In ancient India, schools were in the form of gurukul. Gurukuls were traditional residential schools where the students acquired virtues of life and gave up on the vices. This system underwent a lot of changes from the Mughal period to the British rule. British rule swept in the system of modern schooling in India introducing calendar, syllabus and proper curriculum. Today, we again have reached a juncture where transforming the education system is being thought of.

Virtual learning system (VLS) is an e-learning education system based on the web. It models around providing virtual access to classes. Virtual learning can take place synchronously or asynchronously. In synchronous systems, participants meet in “real time” and teachers conduct live classes in virtual classrooms. Students can communicate through a microphone or by writing on the board. In asynchronous learning, which is sometimes called “self-paced” learning, students are expected to complete lessons and assignments independently through the system.

Students are the primary stakeholder involved in this alteration. Virtual learning systems have a technology based approach. Hence, a reservation about it being more effective than the traditional system of teaching remains. Can it completely substitute the teacher-student environment? Answer lies in the perspective of the inquirer. This opportunity is a bank for unlimited information and knowledge.

Satya Nadella, the new CEO of Microsoft claims that in the next 20 years every human activity will be digitised. Observing such a future, it becomes imperative to involve technology into the schooling system. A fly on the wall can state an accurate cost benefit analysis. Students, the most volatile segment, have a lot to gain and lose. They gain unimaginable exposure of technology. That is very crucial for them to grow in this era. They develop skills of self regulation and self analysis, thereby adding on to their assets. They lose out on social interaction, traditional learning and maybe, focus.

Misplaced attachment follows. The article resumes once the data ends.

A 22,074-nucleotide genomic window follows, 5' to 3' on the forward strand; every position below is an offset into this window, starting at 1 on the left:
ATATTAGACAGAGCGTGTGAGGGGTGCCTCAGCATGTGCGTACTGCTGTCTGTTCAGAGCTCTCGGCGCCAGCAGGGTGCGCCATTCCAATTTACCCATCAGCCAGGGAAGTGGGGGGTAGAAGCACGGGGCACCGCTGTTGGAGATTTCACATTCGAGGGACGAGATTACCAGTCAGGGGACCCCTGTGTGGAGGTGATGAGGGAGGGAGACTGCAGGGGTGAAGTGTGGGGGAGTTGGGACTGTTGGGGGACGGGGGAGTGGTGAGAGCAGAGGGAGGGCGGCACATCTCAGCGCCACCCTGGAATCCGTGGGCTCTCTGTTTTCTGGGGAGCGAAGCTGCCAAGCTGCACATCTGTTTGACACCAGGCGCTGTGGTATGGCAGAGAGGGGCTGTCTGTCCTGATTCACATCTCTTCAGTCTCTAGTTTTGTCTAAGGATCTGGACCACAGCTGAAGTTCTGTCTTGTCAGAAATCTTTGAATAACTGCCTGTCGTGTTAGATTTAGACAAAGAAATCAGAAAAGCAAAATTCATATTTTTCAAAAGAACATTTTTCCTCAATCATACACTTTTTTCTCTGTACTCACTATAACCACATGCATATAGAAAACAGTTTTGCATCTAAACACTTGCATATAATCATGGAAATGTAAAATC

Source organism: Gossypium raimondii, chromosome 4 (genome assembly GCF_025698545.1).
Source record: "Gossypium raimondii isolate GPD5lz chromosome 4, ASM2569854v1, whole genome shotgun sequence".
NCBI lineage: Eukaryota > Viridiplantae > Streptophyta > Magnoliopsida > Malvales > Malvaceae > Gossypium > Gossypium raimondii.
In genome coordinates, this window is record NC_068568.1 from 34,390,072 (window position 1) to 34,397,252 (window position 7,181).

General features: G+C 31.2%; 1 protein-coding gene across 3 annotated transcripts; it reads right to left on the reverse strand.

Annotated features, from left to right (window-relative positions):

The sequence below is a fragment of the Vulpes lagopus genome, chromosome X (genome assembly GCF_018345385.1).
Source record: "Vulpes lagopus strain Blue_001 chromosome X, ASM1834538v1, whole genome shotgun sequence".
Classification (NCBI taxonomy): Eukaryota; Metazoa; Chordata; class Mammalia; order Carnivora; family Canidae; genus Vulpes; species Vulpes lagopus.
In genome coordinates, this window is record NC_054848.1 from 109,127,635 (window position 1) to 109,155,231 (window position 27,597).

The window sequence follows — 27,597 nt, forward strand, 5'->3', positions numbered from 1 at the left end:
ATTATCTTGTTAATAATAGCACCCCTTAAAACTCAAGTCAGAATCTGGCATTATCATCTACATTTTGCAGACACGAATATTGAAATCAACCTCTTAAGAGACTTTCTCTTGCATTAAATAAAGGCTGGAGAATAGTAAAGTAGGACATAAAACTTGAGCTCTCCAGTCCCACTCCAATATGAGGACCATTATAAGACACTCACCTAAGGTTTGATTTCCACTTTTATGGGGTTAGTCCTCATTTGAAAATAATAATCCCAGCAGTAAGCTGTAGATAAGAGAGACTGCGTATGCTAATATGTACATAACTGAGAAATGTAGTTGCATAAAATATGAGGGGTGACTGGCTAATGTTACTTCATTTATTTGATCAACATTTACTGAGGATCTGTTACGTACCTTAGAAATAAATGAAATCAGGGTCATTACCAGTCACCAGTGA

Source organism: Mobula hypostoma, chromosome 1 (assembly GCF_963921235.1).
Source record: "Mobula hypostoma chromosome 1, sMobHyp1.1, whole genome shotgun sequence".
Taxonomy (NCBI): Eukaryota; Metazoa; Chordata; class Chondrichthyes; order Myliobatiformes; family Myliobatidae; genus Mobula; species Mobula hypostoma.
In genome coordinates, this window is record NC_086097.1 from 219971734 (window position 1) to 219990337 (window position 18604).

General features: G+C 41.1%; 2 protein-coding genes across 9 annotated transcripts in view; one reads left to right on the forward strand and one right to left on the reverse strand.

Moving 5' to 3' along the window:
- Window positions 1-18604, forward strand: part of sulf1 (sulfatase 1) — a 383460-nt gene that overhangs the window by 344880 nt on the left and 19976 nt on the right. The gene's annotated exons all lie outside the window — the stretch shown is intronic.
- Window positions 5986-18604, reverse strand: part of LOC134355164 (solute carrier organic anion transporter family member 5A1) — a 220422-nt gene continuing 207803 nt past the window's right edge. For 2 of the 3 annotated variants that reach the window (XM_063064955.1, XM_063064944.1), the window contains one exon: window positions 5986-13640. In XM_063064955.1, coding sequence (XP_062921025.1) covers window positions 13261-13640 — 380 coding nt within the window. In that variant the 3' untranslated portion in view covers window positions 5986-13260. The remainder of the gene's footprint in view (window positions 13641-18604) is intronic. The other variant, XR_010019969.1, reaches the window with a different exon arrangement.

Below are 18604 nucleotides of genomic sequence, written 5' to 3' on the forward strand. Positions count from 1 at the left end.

But, is it really the trade off between computers and humans? Or is it just about the quality of the intrinsic effectiveness.  The social context in which the interaction occurs has a strong impact on a child’s psychology. Teachers are one of the most influential interactions that a student has in the initial years.

This brings us to the second stakeholder involved, the teachers. With the virtual interface, face to face interaction will be moulded into chats, instant messaging and electronic mails. Lessons in cooperation, negotiation, body language, face expressions and voice intonations lose meaning. But then again the Gen-X is running on technology ever more than before.

School authorities have gladly accepted this change. They want to inculcate the habit of technology among their students. This will also give them leverage over competitors. Due to such reasons, this interface has spread like wild fire. Portals such as Educomp Ltd. have attempted to bring the concept to every school.

However, the real agenda is of the state. It has to make available such facilities and services to the lower strata of the society. Such interface can enrich such students with technological know-how which is a pre-requisite in today’s world. But for a nation lacking on infrastructure, it is essential for them to first create a learning environment and then aim for a virtual one.

About the Author

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Gauri Singh

Gauri Singh is currently pursuing Bachelor of Business Economics course at Gargi College, University of Delhi. She holds a masters diploma in kathak dance from Pt. Birju Maharaj’s Kalashram. She is an active debater. She has won many debates and creative writing competitions across Delhi University.